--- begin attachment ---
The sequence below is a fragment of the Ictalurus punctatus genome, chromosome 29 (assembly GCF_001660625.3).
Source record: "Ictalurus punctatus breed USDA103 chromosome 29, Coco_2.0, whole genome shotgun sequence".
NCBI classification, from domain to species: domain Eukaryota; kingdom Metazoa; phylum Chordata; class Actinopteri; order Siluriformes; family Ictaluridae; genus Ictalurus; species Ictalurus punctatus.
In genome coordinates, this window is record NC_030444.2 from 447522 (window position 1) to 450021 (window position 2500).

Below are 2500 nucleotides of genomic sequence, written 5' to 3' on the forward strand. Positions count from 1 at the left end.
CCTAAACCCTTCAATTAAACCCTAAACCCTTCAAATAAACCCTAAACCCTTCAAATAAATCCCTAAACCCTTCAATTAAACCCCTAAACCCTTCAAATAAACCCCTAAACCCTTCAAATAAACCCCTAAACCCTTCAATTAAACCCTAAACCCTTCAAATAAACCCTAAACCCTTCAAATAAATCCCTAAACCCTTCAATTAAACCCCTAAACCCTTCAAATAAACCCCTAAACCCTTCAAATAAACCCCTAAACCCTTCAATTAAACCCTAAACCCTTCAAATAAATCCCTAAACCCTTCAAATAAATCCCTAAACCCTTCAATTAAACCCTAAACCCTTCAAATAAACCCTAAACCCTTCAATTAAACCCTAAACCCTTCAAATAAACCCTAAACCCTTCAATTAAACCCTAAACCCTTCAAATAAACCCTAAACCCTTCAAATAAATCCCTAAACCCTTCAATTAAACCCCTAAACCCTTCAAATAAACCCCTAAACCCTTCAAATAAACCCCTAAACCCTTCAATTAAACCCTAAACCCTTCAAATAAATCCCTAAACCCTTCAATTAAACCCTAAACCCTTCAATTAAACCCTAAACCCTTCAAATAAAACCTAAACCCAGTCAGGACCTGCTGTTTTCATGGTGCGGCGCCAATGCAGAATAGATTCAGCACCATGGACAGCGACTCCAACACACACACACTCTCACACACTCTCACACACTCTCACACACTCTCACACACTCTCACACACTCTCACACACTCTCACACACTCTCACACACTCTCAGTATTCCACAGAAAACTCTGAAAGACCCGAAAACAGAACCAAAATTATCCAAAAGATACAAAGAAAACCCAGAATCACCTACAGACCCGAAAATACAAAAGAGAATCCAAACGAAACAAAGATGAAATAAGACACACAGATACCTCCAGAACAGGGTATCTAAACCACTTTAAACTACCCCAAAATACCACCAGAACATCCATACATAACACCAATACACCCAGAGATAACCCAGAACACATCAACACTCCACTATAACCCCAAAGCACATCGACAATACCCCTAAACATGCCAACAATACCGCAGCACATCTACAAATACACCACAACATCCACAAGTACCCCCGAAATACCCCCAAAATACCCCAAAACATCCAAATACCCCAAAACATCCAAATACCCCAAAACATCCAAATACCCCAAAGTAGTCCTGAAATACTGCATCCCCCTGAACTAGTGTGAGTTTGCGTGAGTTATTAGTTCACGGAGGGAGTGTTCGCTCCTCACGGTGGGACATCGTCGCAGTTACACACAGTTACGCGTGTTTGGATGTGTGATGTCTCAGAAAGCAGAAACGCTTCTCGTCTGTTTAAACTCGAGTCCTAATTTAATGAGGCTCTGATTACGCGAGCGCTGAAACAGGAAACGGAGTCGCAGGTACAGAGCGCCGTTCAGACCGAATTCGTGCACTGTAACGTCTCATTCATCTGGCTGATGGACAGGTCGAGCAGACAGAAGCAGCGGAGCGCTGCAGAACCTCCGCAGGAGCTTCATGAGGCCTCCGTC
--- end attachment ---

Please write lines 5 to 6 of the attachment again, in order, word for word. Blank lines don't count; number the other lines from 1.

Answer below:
Below are 2500 nucleotides of genomic sequence, written 5' to 3' on the forward strand. Positions count from 1 at the left end.
CCTAAACCCTTCAATTAAACCCTAAACCCTTCAAATAAACCCTAAACCCTTCAAATAAATCCCTAAACCCTTCAATTAAACCCCTAAACCCTTCAAATAAACCCCTAAACCCTTCAAATAAACCCCTAAACCCTTCAATTAAACCCTAAACCCTTCAAATAAACCCTAAACCCTTCAAATAAATCCCTAAACCCTTCAATTAAACCCCTAAACCCTTCAAATAAACCCCTAAACCCTTCAAATAAACCCCTAAACCCTTCAATTAAACCCTAAACCCTTCAAATAAATCCCTAAACCCTTCAAATAAATCCCTAAACCCTTCAATTAAACCCTAAACCCTTCAAATAAACCCTAAACCCTTCAATTAAACCCTAAACCCTTCAAATAAACCCTAAACCCTTCAATTAAACCCTAAACCCTTCAAATAAACCCTAAACCCTTCAAATAAATCCCTAAACCCTTCAATTAAACCCCTAAACCCTTCAAATAAACCCCTAAACCCTTCAAATAAACCCCTAAACCCTTCAATTAAACCCTAAACCCTTCAAATAAATCCCTAAACCCTTCAATTAAACCCTAAACCCTTCAATTAAACCCTAAACCCTTCAAATAAAACCTAAACCCAGTCAGGACCTGCTGTTTTCATGGTGCGGCGCCAATGCAGAATAGATTCAGCACCATGGACAGCGACTCCAACACACACACACTCTCACACACTCTCACACACTCTCACACACTCTCACACACTCTCACACACTCTCACACACTCTCACACACTCTCACACACTCTCAGTATTCCACAGAAAACTCTGAAAGACCCGAAAACAGAACCAAAATTATCCAAAAGATACAAAGAAAACCCAGAATCACCTACAGACCCGAAAATACAAAAGAGAATCCAAACGAAACAAAGATGAAATAAGACACACAGATACCTCCAGAACAGGGTATCTAAACCACTTTAAACTACCCCAAAATACCACCAGAACATCCATACATAACACCAATACACCCAGAGATAACCCAGAACACATCAACACTCCACTATAACCCCAAAGCACATCGACAATACCCCTAAACATGCCAACAATACCGCAGCACATCTACAAATACACCACAACATCCACAAGTACCCCCGAAATACCCCCAAAATACCCCAAAACATCCAAATACCCCAAAACATCCAAATACCCCAAAACATCCAAATACCCCAAAGTAGTCCTGAAATACTGCATCCCCCTGAACTAGTGTGAGTTTGCGTGAGTTATTAGTTCACGGAGGGAGTGTTCGCTCCTCACGGTGGGACATCGTCGCAGTTACACACAGTTACGCGTGTTTGGATGTGTGATGTCTCAGAAAGCAGAAACGCTTCTCGTCTGTTTAAACTCGAGTCCTAATTTAATGAGGCTCTGATTACGCGAGCGCTGAAACAGGAAACGGAGTCGCAGGTACAGAGCGCCGTTCAGACCGAATTCGTGCACTGTAACGTCTCATTCATCTGGCTGATGGACAGGTCGAGCAGACAGAAGCAGCGGAGCGCTGCAGAACCTCCGCAGGAGCTTCATGAGGCCTCCGTC